Dame Shirley, the leader of Westminster City Council at the centre of the "homes-for-votes" scandal, was found guilty by the district auditor of "wilful misconduct" and "disgraceful and improper gerrymandering" between 1987 and 1989.
The High Court upheld the auditor's decision to impose a pounds 27m surcharge on Dame Shirley and one of her former colleagues, former councillor David Weeks, while clearing three other councillors on 19 December last year.
The 25 Labour MPs, who signed a Commons Early Day Motion yesterday, condemned the Tory council's "failure ... to take any steps whatsoever to recover the pounds 27m now owed to the people of Westminster".
It states that: "Dame Shirley Porter was made a Dame of the British Empire in recognition of her services to local government but, in view of the court's judgement, [this House] considers that she is no longer a fit person to hold this honour."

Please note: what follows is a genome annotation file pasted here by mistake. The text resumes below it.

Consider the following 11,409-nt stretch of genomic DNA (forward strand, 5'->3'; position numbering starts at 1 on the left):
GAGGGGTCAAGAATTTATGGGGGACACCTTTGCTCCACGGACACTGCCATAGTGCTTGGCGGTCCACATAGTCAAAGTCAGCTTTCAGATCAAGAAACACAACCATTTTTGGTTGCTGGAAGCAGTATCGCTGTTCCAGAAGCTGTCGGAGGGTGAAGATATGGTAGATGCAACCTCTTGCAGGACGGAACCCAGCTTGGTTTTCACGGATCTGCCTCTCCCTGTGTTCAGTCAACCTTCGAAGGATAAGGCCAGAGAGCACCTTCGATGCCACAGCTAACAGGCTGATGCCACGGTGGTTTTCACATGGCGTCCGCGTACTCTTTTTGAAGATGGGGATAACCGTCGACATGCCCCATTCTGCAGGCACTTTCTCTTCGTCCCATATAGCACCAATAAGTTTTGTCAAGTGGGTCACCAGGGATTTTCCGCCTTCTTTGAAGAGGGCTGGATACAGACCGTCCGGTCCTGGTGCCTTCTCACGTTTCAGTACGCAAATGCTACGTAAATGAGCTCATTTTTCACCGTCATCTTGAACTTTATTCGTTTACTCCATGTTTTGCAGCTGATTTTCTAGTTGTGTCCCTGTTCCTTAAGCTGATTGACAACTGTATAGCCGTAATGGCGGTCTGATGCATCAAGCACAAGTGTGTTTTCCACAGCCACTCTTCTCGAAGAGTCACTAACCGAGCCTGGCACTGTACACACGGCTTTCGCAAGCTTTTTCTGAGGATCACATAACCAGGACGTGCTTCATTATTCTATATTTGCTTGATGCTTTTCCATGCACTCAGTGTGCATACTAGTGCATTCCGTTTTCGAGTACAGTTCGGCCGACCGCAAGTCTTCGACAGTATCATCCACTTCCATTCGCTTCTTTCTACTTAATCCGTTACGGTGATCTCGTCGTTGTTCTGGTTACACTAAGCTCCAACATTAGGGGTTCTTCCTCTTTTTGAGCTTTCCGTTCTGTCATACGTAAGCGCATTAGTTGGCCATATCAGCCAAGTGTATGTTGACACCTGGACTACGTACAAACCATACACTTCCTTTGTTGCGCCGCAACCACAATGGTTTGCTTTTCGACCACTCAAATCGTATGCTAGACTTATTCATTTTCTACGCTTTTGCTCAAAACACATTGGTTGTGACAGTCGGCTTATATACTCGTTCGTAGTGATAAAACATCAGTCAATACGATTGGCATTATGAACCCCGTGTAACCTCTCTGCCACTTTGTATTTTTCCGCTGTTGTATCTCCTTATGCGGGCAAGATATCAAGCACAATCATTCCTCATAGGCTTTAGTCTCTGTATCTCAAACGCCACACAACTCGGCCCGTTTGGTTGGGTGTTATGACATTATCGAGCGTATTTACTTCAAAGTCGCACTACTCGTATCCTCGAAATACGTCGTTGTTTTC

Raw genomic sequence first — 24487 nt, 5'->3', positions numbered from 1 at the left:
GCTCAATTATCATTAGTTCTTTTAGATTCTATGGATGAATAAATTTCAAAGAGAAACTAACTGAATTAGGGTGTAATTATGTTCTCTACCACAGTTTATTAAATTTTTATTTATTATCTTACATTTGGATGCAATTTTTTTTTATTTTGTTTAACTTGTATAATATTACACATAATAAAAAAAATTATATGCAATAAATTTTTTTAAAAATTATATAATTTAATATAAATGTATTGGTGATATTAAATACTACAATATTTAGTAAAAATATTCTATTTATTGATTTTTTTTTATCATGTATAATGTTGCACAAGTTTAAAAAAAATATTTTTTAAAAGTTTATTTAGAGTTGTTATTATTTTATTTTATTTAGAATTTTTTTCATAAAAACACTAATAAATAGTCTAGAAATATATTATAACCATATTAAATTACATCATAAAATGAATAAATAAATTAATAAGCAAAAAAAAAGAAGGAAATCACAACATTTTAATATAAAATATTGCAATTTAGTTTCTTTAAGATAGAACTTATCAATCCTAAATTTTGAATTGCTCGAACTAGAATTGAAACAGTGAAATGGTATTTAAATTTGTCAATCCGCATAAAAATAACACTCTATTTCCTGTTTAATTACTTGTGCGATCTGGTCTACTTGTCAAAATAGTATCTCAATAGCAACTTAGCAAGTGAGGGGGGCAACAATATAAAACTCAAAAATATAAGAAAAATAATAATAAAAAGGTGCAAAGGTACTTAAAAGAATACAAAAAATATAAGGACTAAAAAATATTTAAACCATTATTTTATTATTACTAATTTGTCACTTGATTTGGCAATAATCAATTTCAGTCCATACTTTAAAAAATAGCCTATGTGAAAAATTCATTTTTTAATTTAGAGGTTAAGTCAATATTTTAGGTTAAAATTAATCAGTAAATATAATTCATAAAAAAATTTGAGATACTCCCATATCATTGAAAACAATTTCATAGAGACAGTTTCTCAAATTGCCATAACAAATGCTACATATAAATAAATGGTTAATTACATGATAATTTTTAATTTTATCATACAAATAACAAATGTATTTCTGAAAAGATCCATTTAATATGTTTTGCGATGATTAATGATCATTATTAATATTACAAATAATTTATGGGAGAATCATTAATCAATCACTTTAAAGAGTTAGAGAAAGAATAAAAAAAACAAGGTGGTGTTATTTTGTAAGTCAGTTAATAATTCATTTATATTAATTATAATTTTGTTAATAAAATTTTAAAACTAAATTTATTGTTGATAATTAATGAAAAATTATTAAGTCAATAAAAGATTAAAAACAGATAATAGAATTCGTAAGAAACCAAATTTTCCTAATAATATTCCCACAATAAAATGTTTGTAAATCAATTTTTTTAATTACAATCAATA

The MPs called upon the Government "to make representations to Her Majesty the Queen to remove from Dame Shirley Porter her DBE".
Conservative former prime minister John Major was also "condemned" by the Labour motion, put down by Hendon MP Andrew Dismore.
The motion - which is unlikely to be debated in the Commons but provides a chance for MPs to raise issues they feel strongly about - fiercely criticises Mr Major's silence about the affair.
It states: "This House condemns the fact, despite assurances previously given by the former Conservative prime minister, John Major, that he would unreservedly condemn Dame Shirley Porter if she were found guilty in a court of law, no condemnation or criticism has yet been made by any Conservative member of this House or of Westminster City Council."
The attack comes after Dame Shirley and Mr Weeks were found guilty of "wilful misconduct resulting in a loss to Westminster City Council of pounds 27,023,376 as a consequence of their illegal homes for votes gerrymandering policy", the motion states.Reuse content